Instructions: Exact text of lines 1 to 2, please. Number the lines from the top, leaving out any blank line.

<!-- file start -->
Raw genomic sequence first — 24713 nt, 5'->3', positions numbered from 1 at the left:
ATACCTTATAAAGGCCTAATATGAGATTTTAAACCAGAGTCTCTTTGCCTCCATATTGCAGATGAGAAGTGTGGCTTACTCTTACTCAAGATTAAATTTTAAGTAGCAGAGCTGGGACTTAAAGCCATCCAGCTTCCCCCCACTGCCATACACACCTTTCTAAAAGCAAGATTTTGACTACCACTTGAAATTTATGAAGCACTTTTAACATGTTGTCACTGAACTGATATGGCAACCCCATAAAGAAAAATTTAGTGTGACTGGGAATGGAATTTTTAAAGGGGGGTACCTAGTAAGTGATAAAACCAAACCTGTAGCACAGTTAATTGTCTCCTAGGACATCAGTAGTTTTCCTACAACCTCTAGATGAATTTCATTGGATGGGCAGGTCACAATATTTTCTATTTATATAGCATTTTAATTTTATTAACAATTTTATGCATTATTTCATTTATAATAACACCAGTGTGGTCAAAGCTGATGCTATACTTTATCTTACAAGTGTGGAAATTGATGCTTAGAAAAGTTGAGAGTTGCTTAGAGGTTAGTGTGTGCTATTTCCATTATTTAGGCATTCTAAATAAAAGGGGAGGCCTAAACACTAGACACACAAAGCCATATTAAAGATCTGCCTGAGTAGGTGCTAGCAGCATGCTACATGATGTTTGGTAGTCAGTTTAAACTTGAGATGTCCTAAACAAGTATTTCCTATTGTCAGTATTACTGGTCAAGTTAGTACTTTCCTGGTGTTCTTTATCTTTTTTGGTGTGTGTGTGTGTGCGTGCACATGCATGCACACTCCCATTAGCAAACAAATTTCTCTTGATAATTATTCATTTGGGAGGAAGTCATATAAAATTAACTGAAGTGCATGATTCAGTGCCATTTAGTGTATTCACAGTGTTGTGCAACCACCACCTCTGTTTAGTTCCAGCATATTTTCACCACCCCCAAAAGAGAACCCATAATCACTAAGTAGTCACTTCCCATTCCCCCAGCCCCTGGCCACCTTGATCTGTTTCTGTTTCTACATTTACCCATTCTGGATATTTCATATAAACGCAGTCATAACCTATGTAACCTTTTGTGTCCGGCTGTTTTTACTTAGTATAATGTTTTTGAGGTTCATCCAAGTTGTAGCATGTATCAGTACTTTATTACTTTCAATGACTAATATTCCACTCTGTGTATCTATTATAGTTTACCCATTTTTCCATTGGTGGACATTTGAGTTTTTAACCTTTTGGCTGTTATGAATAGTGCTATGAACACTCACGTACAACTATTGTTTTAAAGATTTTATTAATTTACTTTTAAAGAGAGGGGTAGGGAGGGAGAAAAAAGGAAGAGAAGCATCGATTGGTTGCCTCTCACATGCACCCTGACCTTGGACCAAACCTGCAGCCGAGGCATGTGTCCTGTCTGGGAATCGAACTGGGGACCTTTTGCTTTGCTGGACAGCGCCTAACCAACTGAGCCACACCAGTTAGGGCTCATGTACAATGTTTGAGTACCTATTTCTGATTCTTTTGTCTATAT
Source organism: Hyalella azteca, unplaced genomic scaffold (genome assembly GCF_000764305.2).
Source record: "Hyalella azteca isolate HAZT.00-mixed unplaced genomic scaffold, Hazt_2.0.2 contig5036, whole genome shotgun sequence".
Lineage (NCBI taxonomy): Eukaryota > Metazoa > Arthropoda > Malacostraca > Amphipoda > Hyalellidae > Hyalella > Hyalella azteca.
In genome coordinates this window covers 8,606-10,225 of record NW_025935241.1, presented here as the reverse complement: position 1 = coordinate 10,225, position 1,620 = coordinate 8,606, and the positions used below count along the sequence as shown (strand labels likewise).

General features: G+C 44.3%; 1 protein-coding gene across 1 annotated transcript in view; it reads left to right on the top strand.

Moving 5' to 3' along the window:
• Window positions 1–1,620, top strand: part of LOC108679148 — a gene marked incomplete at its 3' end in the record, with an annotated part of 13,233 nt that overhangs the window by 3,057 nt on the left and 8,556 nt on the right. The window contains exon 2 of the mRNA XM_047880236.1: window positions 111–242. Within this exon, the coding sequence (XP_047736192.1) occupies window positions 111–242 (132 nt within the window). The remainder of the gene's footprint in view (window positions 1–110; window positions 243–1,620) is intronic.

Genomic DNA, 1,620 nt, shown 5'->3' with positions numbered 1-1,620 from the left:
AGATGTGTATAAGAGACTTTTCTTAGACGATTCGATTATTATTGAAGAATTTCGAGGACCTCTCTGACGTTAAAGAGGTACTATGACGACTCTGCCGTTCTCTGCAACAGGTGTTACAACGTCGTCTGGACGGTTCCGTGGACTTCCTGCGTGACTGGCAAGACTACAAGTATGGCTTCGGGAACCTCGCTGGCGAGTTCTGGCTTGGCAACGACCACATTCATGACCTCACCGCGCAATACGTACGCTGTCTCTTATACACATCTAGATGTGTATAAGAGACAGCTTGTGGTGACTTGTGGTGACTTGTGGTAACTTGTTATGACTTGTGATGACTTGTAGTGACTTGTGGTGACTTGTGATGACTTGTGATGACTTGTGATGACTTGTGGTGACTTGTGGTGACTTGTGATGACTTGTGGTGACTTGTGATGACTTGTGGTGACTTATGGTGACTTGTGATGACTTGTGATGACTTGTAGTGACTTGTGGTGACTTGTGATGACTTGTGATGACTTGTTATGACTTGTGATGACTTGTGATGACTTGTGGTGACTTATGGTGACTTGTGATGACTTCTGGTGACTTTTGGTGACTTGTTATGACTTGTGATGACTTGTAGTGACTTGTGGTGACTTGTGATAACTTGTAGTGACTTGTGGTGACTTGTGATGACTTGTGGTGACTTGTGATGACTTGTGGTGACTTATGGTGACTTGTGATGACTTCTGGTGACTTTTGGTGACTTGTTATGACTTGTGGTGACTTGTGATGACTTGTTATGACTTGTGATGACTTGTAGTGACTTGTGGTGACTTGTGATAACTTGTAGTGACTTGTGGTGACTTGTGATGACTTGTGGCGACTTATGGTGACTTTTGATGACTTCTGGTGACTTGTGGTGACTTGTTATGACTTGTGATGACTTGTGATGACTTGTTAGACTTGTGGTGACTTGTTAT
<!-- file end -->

Raw genomic sequence first — 24713 nt, 5'->3', positions numbered from 1 at the left:
ATACCTTATAAAGGCCTAATATGAGATTTTAAACCAGAGTCTCTTTGCCTCCATATTGCAGATGAGAAGTGTGGCTTACTCTTACTCAAGATTAAATTTTAAGTAGCAGAGCTGGGACTTAAAGCCATCCAGCTTCCCCCCACTGCCATACACACCTTTCTAAAAGCAAGATTTTGACTACCACTTGAAATTTATGAAGCACTTTTAACATGTTGTCACTGAACTGATATGGCAACCCCATAAAGAAAAATTTAGTGTGACTGGGAATGGAATTTTTAAAGGGGGGTACCTAGTAAGTGATAAAACCAAACCTGTAGCACAGTTAATTGTCTCCTAGGACATCAGTAGTTTTCCTACAACCTCTAGATGAATTTCATTGGATGGGCAGGTCACAATATTTTCTATTTATATAGCATTTTAATTTTATTAACAATTTTATGCATTATTTCATTTATAATAACACCAGTGTGGTCAAAGCTGATGCTATACTTTATCTTACAAGTGTGGAAATTGATGCTTAGAAAAGTTGAGAGTTGCTTAGAGGTTAGTGTGTGCTATTTCCATTATTTAGGCATTCTAAATAAAAGGGGAGGCCTAAACACTAGACACACAAAGCCATATTAAAGATCTGCCTGAGTAGGTGCTAGCAGCATGCTACATGATGTTTGGTAGTCAGTTTAAACTTGAGATGTCCTAAACAAGTATTTCCTATTGTCAGTATTACTGGTCAAGTTAGTACTTTCCTGGTGTTCTTTATCTTTTTTGGTGTGTGTGTGTGTGCGTGCACATGCATGCACACTCCCATTAGCAAACAAATTTCTCTTGATAATTATTCATTTGGGAGGAAGTCATATAAAATTAACTGAAGTGCATGATTCAGTGCCATTTAGTGTATTCACAGTGTTGTGCAACCACCACCTCTGTTTAGTTCCAGCATATTTTCACCACCCCCAAAAGAGAACCCATAATCACTAAGTAGTCACTTCCCATTCCCCCAGCCCCTGGCCACCTTGATCTGTTTCTGTTTCTACATTTACCCATTCTGGATATTTCATATAAACGCAGTCATAACCTATGTAACCTTTTGTGTCCGGCTGTTTTTACTTAGTATAATGTTTTTGAGGTTCATCCAAGTTGTAGCATGTATCAGTACTTTATTACTTTCAATGACTAATATTCCACTCTGTGTATCTATTATAGTTTACCCATTTTTCCATTGGTGGACATTTGAGTTTTTAACCTTTTGGCTGTTATGAATAGTGCTATGAACACTCACGTACAACTATTGTTTTAAAGATTTTATTAATTTACTTTTAAAGAGAGGGGTAGGGAGGGAGAAAAAAGGAAGAGAAGCATCGATTGGTTGCCTCTCACATGCACCCTGACCTTGGACCAAACCTGCAGCCGAGGCATGTGTCCTGTCTGGGAATCGAACTGGGGACCTTTTGCTTTGCTGGACAGCGCCTAACCAACTGAGCCACACCAGTTAGGGCTCATGTACAATGTTTGAGTACCTATTTCTGATTCTTTTGTCTATAT